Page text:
Some interesting facts about domain names. The results of significant number crunching on 3.5GB of .com domain name records yield some intriguing stats - for example, did you know that every single permutation of three letter acronyms is already taken within the .com hierarchy? And that nearly 80% of four letter combinations (not actual words, but just random XSLA.com style gibberish) is reserved? 100% of the top 10,000 family names in America are also booked.
posted by jonson on Apr 14, 2006 - 46 comments

Flying the Dot-Com Skies

It has been four years since the dot-coms crashed, sweeping ideas like mylacky.com, pets.com and kozmo.com into the circular file. The remaining survivors have been remarkably successful. Google owns the search space and has redefined web mail. Orbitz and Expedia take most of the pain out of travel planning and reservations. Tenzing has spent close to half a decade pushing for IFE certification for Linux. Once properly certified, they built a system light enough, cheap enough, and reliable enough for installation aboard aircraft. All this effort just so you can read email the next time you travel by air. Aerospace giant Boeing is hard at work on a similar product but their demonstration is far more limited than start-up Tenzing's. (no, not that Tenzing)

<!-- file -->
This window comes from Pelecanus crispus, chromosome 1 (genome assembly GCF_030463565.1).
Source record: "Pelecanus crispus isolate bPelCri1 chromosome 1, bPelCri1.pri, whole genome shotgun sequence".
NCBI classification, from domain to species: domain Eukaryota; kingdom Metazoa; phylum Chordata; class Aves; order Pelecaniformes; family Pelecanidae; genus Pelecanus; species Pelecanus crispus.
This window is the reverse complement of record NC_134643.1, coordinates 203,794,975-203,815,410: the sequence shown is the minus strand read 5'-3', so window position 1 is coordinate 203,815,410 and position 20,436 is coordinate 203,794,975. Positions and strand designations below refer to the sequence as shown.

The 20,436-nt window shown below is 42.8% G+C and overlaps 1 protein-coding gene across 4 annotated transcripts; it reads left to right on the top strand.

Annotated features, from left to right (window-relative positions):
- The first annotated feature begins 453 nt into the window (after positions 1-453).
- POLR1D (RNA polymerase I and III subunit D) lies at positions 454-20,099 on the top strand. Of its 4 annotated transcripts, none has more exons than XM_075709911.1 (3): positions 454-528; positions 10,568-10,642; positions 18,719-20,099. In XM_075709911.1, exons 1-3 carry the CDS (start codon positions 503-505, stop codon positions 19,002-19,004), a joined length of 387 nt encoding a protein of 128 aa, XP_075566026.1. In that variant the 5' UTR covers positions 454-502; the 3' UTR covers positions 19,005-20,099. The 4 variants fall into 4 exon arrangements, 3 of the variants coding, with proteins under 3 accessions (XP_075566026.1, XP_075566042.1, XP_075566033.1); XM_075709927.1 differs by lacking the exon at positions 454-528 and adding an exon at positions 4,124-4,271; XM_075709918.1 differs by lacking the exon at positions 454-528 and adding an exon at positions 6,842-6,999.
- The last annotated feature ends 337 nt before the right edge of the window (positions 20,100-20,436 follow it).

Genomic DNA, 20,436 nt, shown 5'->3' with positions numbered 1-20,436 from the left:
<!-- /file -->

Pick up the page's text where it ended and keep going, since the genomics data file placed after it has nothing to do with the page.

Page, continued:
posted by b1tr0t on Oct 15, 2004 - 12 comments

Creating a Dot Com in 24 Hours

The 24 Hour Dot Com. Two Swedish students at the 'Wizards of OS' conference in Berlin decided to start a dot com, build it up, and cash in within twenty four hours. Their IRC logs make great reading to see how they bought the PR and 'product' together. The dot com has now 'IPOed' and is available to buy on eBay.
posted by wackybrit on Jun 14, 2004 - 8 comments


Client: "People don't know what links are on the web yet, you have to make it blink and say 'CLICK HERE!' " Web designer horror stories from the last days of the dotcom boom. (via the Spinnoff forums)
posted by UKnowForKids on Nov 19, 2003 - 50 comments

Ex-dot-commers are considering other careers. In this case, a potentially lucrative, more recession-proof trade: Bartending ("When times are good, people drink. When times are bad, people drink.") Not a terribly enlightening article in itself, but tell me: Have you or a friend abandoned a tech field? What's your new job?
posted by Shane on Sep 24, 2002 - 27 comments

While it's hard to say when the dotcom bubble began to burst, it's now officially clear when the internet stock bubble ended, which would be today. With the NASDAQ taking the first dip to 1996 levels, it's time to grab a Webvan-delivered 40oz out of your orange Kozmo-surplus bag and tip it in honor of all them Pets who still can't drive.
posted by mathowie on Sep 23, 2002 - 20 comments

Remembering the crazy dot-com boom.